Let That Be Your Last Battlefield

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"Let That Be Your Last Battlefield"
Star Trek: The Original Series episode
Episode no.Season 3
Episode 15
Directed byJud Taylor
Story byLee Cronin
Teleplay byOliver Crawford
Featured musicFred Steiner
Cinematography byAl Francis
Production code070
Original air dateJanuary 10, 1969 (1969-01-10)
Guest appearance(s)
Episode chronology
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"Whom Gods Destroy"
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"The Mark of Gideon"
Star Trek: The Original Series (season 3)
List of Star Trek: The Original Series episodes

Let That Be Your Last Battlefield” is the fifteenth episode of the third season of the original American science fiction television show Star Trek. It was first broadcast January 10, 1969, on NBC and repeated August 12, 1969. It was written by Oliver Crawford, based on a story by Gene L. Coon (writing under his pen name “Lee Cronin”) and directed by Jud Taylor. The script evolved from an outline by Barry Trivers[1] for a possible first season episode called “A Portrait in Black and White”. The script was accepted for the third season following budget cuts.[2] The episode guest-stars Lou Antonio and Frank Gorshin (the latter best known for his role as The Riddler in the Batman live-action television series).

In the episode, the Enterprise picks up the last two survivors of a war-torn planet, who are still committed to destroying each other aboard the ship.

Plot[edit]

On stardate 5730.2, the Federation starship Enterprise is on a mission to help decontaminate the polluted atmosphere of the planet Ariannus, when sensors detect a Federation shuttlecraft that was reported stolen. The craft is brought aboard along with its alien pilot, who identifies himself as Lokai, a political refugee from the planet Cheron. Lokai’s most striking feature is that his skin is black on the left side of his body and white on the right side.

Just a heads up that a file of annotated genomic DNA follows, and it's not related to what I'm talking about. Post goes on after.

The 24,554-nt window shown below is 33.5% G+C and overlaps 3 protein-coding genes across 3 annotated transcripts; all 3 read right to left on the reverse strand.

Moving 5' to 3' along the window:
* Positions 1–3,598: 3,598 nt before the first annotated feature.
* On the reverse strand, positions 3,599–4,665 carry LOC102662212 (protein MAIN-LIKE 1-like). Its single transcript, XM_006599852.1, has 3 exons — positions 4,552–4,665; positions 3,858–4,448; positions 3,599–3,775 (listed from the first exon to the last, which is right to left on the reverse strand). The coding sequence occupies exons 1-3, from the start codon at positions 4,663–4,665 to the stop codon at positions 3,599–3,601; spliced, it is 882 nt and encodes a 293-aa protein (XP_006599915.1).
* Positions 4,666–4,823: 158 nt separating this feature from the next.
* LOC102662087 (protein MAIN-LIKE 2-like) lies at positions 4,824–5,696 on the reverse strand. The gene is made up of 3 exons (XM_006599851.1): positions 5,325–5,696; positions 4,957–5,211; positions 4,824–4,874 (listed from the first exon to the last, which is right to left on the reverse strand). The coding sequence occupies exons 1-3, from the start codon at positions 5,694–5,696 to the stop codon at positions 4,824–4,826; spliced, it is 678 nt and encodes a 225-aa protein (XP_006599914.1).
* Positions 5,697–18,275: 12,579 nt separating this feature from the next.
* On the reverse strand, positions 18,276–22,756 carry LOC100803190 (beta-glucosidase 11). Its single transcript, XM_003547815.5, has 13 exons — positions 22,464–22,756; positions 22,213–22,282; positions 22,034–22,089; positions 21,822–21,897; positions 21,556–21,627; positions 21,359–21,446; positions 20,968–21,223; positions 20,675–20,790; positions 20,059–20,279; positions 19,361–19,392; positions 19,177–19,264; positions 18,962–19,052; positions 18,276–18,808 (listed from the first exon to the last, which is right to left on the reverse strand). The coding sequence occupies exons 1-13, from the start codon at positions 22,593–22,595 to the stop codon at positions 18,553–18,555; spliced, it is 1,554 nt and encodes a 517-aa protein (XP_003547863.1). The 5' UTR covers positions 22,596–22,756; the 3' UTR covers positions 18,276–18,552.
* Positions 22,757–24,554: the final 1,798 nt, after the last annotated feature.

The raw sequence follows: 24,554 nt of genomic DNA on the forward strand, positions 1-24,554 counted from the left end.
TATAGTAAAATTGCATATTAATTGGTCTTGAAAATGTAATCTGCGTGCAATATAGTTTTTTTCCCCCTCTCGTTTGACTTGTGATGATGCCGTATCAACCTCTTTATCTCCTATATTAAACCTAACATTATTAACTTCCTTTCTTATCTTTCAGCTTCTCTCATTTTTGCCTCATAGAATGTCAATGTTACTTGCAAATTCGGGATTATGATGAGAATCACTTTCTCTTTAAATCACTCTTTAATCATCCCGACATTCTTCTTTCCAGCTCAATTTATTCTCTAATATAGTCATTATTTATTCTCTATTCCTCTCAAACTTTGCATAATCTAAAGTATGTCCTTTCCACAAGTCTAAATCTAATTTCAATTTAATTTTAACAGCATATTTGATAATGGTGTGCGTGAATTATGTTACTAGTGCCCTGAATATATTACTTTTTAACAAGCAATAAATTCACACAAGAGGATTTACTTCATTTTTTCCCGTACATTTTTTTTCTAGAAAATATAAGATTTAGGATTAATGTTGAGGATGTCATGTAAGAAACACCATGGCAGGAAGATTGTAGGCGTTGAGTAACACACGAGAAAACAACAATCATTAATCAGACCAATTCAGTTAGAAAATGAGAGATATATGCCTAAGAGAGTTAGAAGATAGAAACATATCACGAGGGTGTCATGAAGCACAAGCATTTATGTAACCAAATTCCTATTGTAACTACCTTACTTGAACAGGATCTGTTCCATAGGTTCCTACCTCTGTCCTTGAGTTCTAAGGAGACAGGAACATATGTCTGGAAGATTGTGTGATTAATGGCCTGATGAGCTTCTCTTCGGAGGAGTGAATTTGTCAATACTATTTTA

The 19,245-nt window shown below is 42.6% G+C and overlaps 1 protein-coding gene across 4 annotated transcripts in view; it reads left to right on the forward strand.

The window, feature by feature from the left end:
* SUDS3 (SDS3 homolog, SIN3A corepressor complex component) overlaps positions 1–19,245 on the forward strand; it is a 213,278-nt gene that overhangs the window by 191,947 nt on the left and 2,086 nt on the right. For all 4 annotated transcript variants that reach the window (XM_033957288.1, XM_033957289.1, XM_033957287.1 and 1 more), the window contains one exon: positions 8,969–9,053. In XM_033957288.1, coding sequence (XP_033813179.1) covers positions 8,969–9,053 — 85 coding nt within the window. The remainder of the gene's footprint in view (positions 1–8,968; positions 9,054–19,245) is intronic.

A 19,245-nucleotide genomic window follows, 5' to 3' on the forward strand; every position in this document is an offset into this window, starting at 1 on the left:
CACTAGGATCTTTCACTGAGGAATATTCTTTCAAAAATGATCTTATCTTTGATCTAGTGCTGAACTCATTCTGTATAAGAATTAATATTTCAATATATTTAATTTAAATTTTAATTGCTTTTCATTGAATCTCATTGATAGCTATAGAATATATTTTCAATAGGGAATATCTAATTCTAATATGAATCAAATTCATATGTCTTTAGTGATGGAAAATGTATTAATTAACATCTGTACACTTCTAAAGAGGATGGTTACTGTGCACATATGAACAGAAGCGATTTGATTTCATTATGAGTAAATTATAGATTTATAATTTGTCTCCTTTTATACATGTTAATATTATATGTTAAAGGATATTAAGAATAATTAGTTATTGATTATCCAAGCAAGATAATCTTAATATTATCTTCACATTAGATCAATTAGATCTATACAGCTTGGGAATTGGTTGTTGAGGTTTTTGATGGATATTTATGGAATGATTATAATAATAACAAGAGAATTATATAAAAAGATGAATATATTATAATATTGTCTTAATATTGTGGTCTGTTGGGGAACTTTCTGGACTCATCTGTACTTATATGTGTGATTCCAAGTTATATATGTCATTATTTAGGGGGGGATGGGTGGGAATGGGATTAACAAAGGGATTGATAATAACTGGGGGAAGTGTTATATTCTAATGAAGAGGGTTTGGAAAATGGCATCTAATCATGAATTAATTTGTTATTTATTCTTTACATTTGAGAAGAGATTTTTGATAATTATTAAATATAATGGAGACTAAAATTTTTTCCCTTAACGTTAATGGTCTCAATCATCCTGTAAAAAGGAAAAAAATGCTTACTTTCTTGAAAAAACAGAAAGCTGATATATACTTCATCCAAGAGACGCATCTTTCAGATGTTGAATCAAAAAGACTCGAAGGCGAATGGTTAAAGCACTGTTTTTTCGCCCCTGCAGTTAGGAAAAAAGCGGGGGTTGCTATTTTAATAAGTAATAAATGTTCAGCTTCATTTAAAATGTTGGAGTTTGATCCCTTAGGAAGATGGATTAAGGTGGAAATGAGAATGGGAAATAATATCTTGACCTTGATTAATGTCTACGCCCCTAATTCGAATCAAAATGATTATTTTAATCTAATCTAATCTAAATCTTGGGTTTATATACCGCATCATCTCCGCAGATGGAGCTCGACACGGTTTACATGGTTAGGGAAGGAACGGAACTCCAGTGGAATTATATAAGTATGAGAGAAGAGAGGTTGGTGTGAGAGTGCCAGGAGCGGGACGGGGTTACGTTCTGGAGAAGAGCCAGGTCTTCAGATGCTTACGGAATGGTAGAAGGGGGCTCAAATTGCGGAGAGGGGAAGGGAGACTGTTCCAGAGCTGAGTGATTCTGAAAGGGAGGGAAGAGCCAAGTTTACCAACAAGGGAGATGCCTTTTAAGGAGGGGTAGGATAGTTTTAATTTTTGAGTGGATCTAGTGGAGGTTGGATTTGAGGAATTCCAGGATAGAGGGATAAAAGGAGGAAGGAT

Shortly thereafter, sensors detect another spacecraft in pursuit of the Enterprise. The alien craft destroys itself, but not before its pilot, Bele, transports to the Enterprise bridge. Bele is similar in appearance to Lokai, but black on the right side. Bele explains that he is on a mission to retrieve political traitors. His current quarry is Lokai, whom he has been chasing for 50,000 Earth years. Bele is taken to Lokai, and the two begin to argue about the history of their peoples, almost coming to blows.

Bele demands that Kirk take him and Lokai to Cheron. Kirk refuses, telling him he will have to make his case to Federation authorities. Some time later, the ship changes course to Cheron, and Bele announces that his “will” has taken control of the ship. Lokai demands the death of Bele, and Kirk orders both of them to be taken to the brig. Unfortunately, a force field generated by both aliens makes that impossible. With no other way to regain control, Kirk threatens to destroy the Enterprise, and begins the ship’s auto-destruct sequence. In the last seconds of the countdown Bele relents, and the ship resumes its course to Ariannus.[note 1]